It would have been easier for Barack Obama to wait until after the election to announce that he thinks gays should have the right to marry. He could have let people assume that V.P. Joe Biden’s and Education Secretary Arne Duncan’s comments to that effect were a hint that such was the thinking inside the Administration. When Obama was running for the Illinois State Senate in 1996, a candidate questionnaire said he supported gay marriage. His people now say that the questionnaire was filled out by someone else. Jeez.
Back to now. President Obama didn’t have to jeopardize his standing in his 2012 reelection bid, especially in the swing states. My conversations with some gays after Biden’s Sunday comment suggest that they understood the difficulties the issue presents him electorally and, while disappointed in Obama’s slowness on the issue, they still wanted to ensure his reelection. They are thrilled, of course, though nervous about the political fallout.
Much is at stake here. Evangelicals and other Christian conservatives were never going to vote for him, so there’s nothing lost there. Obama’s “evolved” position is, however, at odds with the views of many African-Americans, but it’s hardly likely that they will abandon him in the election. The question there is: will they show up at the polls? Hispanics have been overwhelmingly for Obama, with Republicans trying to figure out a way to tap their increasingly significant slice of the electorate. This may help the GOP somewhat, but Hispanic voters remain more affected by the candidates’ positions on immigration than their views on gay marriage.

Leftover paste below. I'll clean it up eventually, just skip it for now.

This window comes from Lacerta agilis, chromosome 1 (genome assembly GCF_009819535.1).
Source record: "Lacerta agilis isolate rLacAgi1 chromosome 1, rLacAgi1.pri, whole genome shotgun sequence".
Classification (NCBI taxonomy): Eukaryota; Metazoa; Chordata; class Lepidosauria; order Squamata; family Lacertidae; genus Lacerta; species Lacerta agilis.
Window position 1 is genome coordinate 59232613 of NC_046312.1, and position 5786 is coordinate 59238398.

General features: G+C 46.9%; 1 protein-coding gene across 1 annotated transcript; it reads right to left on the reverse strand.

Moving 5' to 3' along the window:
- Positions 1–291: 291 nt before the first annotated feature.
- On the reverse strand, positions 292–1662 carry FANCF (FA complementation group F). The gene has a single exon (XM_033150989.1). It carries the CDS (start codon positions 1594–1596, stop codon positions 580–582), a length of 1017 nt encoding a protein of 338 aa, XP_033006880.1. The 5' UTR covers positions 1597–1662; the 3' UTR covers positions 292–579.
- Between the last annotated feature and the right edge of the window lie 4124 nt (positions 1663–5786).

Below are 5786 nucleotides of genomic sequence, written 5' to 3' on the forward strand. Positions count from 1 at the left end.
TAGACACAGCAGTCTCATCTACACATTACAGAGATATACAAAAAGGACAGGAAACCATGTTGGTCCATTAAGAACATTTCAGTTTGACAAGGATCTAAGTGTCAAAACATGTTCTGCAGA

Polls put people’s support for gays’ right to marry at around 52 percent, while older people are far more opposed and younger people favor it by a two-to-one margin. Older people can be depended upon to vote, not so much the younger voters. Will this now energize them to get engaged, as they were four years ago?
What we won’t know until November is how middle-of-the-roaders in swing states will be affected by this announcement, coming six months before the election. My guess is that the main debate will continue to be about jobs and the economy and a range of budget decisions, including changes in Medicare and the health system.
I was puzzled about why Obama, if he views this as a civil rights issue, wouldn’t support action at the federal level. I asked Barney Frank, who replied that marriage has traditionally been a matter reserved for the states, except when the Supreme Court intervenes, as it did with interracial marriage. The only Congressional intervention has been a negative, the Defense of Marriage Act (DoMA), which Bill Clinton signed into law. The GOP 2012 platform seeks to have DoMA enshrined as an amendment to the U.S. Constitution.
In dramatic contrast, Obama directed the Justice Department not to enforce DoMA, which he deems unconstitutional. He also did away with“don’t ask, don’t tell” and now is the first President to support gay marriage. He gets credit for taking a political risk and standing up for a principle. That much is clear. By November, given the emphasis on the economy, it may not matter one way or the other.
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